Genetics Explained The Darkening Of Darwinian Butterflies To The Industrial Era

Science

A classic example of the operation of evolution mechanisms received a genetic explanation. Mutation associated with the "industrial" darkening of the wings of birch spin, turned out to be inserted into the gene, controlling the growth and division of cells.Genetics Explained The Darkening Of Darwinian Butterflies To The Industrial Era
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The history of birch spdens (Biston Betularia) became one of the classical examples of driving selection in evolution. Until XIX in. These butterflies had a white-gray painting that helped them mimicry under the birch birch. However, almost black melanistic forms began to appear increasingly: an industrial revolution, which was based on coal burning, led to emissions to the atmosphere of large quantities of soot. Berez’s trunks dark, and because only darker butterflies could still effectively hide them from birds.

This process called industrial melanism, manifested itself more than a century. By 1950, there are already about 90% of the spiders living near the large industrial centers of Great Britain were black. However, as environmental standards and transfer of production from developed countries in developing local air quality began to improve. Already in the 1970s, the usual "ripples" birch spiders began to return, and today they make up 90% of populations.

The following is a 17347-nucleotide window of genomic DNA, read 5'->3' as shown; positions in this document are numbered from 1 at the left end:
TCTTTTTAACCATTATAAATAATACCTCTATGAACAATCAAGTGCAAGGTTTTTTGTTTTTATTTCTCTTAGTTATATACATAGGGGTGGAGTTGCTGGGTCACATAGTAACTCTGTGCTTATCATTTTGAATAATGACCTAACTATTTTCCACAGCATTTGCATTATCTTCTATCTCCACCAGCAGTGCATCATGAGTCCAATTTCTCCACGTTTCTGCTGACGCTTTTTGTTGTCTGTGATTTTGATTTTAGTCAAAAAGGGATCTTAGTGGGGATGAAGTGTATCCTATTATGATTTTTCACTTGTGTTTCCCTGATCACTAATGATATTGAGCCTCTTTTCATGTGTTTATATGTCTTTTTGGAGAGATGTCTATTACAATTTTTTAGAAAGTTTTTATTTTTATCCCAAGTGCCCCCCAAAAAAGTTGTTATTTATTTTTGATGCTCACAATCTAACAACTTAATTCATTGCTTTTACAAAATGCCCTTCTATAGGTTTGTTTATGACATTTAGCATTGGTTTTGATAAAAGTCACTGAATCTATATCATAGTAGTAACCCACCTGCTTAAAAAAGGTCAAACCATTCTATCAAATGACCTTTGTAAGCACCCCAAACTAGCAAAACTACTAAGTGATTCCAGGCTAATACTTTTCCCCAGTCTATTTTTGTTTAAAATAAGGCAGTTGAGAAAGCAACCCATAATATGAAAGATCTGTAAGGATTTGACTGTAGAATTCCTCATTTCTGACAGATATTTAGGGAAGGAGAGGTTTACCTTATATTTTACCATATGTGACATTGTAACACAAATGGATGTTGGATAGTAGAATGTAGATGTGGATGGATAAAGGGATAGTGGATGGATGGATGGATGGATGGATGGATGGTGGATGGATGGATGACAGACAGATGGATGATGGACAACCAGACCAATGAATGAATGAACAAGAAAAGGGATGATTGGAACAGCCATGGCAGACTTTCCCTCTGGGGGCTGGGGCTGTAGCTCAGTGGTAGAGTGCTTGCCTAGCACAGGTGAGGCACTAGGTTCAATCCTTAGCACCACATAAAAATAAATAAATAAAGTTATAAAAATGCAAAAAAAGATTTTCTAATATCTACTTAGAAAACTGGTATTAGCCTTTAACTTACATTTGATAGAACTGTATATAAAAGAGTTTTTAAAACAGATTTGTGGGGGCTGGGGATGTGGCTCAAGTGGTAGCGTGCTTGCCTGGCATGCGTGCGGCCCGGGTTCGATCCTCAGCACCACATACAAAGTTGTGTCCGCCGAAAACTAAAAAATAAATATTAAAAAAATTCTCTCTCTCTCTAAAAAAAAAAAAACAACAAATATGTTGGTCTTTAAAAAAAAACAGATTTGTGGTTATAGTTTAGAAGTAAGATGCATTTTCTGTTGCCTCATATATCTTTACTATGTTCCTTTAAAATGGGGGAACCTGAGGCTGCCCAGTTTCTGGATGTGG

Unfortunately, this bright evolutionary story remains incomplete: the genetic basis of rapid changes occurring with butterflies has not yet been known. Only in 2011. Researcher from Liverpool University of Ilik Saccheri and his colleagues managed to localize a possible mutation on one of the insect chromosoma. In his new work, the results of which publishes the Nature magazine, they set the DNA sequence of this suspicious site from the "white" and "black" spiders, finding as many as 87 differences. Expanding the search, the authors analyzed these 87 mutations on a wider sample – 283 "White" and 110 "black" butterflies. And only then guilty in change coloring the mutation was found.

In 95% of melanyst spinings there is a small insert, a mobile genetic element that appeared in the Cortex gene described for the drosophyl, which he participates in cellular division and embryonic development. This option was unexpected for scientists. So far they cannot explain exactly how the Cortex mutation could have affected the color of the wings. However, the possible mechanism is still available.

The fact is that the coloring of the butterfly wings is determined by tiny scales, which cover them like a mosaic. The appearance and growth of scales of different colors does not occur simultaneously, and if Cortex affected their development, he could change the color of the spdens.

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